Freezers

Any concerns about a chest freezer being used in an unheated garage when winter temps can be -10 degrees F? Curious if any of the circuits could be damaged.
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My frige states it is not to be run in a room below 55f. Yours wont be that far off, I dont recomend trying it . Call the mnfg.
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m Ransley wrote:

I was under the impression that it was specifically referidgerator/freezer combinations that had issues, and that standalone freezers should be fine.
The whirlpool guide claims that their chest freezer operates most efficiently when used where temperature stays between 32 and 110F
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If mnfg says 32F then go with what they say, but The Turtle knows
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This is Turtle.
The manufactor will tell you they don't warrant the freezer if you run it in ambiants below +40F and say it can blow the valve plates out of the compressor by doing so.
Now i have seen 100's of freezers run on the back patio for years with freezing weather all the time and not mess them up. They are breaking the rules but the law of averages will catch up with you if you do it long enough.
TURTLE
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wrote:

You might hope so. I called Whirlpool based upon your suggestion. NOTHING in the Use & Care Guide says they won't warranty a product if used below a given temperature. Instead their printed policy states: "Your freezer operates most efficiently when located in an area where the temperature is normally between 32 degrees F and 110 degrees F." Yet the customer service rep says use outside that range voids the warranty. When asked where that is written the song and dance routine began. Began with "the unit isn't insulated for that" My reply was the food was already frozen. My guess was she was reading from scripted answers.
By nature I like to see something definitive. Something that can be referenced to. But in the case of Whirlpool appliances evidently that isn't possible.
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This is Turtle.
I'm not speaking what a manufactor has to say today , but watching them screw up and working on them. I have not done warranty work on refrigerators and freezers for Whirlpool in about 10 years now. I use to attend Whirlpool service schools and get the latest scoope on freezers and refr. and this being 10 years ago. whirlpool stated and was showed that at 40F ambiant the compressor starts to having flood back of freon and evaperator coil goes below -20F which will start a flood back of freon and by the time it get to maybe +30F which then will blow the valve plates with liquid freon. The risk of blowing the valve plates out of the compressor starts at +40F and it can blow them at +40F or below. Now for sure with R-12 freon the valve will or should blow at +10F. Now this is all left up to the Lord to let it not blow or blow at any temperature under +40F .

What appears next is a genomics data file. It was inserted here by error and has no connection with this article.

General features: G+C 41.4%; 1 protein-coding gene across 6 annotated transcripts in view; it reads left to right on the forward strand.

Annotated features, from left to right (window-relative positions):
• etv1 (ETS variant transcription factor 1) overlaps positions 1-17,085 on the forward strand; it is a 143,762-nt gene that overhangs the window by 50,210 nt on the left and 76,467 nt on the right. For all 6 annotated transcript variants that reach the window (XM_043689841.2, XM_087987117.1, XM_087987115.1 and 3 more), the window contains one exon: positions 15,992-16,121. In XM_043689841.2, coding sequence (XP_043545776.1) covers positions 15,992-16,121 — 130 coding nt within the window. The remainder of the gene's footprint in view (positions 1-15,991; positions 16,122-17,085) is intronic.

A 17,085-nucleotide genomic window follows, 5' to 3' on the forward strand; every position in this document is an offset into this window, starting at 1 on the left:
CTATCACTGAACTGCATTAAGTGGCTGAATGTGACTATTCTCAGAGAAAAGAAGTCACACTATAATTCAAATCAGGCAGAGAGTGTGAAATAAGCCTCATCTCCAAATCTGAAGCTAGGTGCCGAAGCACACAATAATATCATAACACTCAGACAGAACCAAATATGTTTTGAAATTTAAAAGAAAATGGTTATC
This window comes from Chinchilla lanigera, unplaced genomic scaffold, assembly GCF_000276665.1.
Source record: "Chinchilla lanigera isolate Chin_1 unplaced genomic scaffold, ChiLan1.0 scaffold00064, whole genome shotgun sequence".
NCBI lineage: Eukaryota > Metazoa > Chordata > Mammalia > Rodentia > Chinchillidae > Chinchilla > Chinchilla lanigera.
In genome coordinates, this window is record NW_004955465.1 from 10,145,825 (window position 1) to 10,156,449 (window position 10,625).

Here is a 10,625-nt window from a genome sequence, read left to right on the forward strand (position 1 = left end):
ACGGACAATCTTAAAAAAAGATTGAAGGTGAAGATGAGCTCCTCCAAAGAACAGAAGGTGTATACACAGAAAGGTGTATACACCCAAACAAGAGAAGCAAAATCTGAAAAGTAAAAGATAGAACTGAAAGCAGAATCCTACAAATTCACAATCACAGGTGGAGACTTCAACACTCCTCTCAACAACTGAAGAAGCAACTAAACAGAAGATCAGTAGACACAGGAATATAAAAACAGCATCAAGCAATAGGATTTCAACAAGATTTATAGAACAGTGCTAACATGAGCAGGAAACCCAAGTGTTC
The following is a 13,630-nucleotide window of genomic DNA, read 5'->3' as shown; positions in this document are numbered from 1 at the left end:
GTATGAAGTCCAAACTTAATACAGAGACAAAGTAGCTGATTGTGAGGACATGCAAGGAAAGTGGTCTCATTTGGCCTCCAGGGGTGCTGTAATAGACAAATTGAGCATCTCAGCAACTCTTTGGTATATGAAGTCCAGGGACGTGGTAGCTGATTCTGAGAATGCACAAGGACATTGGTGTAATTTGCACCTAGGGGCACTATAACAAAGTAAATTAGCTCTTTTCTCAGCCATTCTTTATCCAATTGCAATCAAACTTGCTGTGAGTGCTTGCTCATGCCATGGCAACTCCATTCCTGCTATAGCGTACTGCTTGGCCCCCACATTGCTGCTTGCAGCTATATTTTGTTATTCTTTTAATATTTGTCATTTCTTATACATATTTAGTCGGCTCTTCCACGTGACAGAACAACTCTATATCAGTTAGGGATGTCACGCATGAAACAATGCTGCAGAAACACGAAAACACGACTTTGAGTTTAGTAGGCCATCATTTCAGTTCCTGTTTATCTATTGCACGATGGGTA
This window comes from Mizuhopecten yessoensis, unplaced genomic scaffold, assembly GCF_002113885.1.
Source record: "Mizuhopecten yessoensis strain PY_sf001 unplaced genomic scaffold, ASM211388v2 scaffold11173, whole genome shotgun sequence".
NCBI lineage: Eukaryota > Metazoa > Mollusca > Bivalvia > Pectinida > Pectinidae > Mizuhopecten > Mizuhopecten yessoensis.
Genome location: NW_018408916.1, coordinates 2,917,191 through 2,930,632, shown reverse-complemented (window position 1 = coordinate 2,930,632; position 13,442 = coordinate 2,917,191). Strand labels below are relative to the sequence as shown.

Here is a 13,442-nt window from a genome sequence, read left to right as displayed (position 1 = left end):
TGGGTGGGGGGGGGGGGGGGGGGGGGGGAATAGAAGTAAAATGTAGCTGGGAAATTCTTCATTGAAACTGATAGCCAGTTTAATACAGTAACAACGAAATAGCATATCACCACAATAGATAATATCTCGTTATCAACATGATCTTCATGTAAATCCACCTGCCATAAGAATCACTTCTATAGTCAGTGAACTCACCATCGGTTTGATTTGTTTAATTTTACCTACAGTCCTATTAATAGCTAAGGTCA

Now all new freezers and refrigerators are run on R-134-A now and R-134-A could have a lower temp. before flood back starts to happen. This could be the reason for Whirlpool to say +32F [ 8F lower now ] is the low temp before they void the warranty because R-134-A seem to me to not flood back as bad as R-12 does.
I would not want to push the limit of screwing up so DO run refrigerators and freezers in ambiants of Less than +40F. This will blanket R-12 and R-134-a types and not push the screw up limit. Limits are to be avoided and not for you to run at for the norm.
I have a Lexus car and Lexus states not to exceed 75 miles per hours in low gear or first gear. Who in their right mine would want to drive in first gear at or above 75 M.P.H. or Run a refrigerator in ambiants of +40F or less ? Both are doing the same thing by testing the limits of the equipment.
Now you have called Whirlpool and got their limit. You may want to call the other 10 or so manufactor and find out their limits that they have set. Now the service tech's that work on them will see problems when you run in ambiants of less than +40F.
TURTLE
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wrote:

Thanks for the education regarding flood backs. With that knowledge the warranty in risk makes sense. Seems the manufacturer could have provided the customer rep with something simple along those lines. Or even somewhere printed in the user manual.
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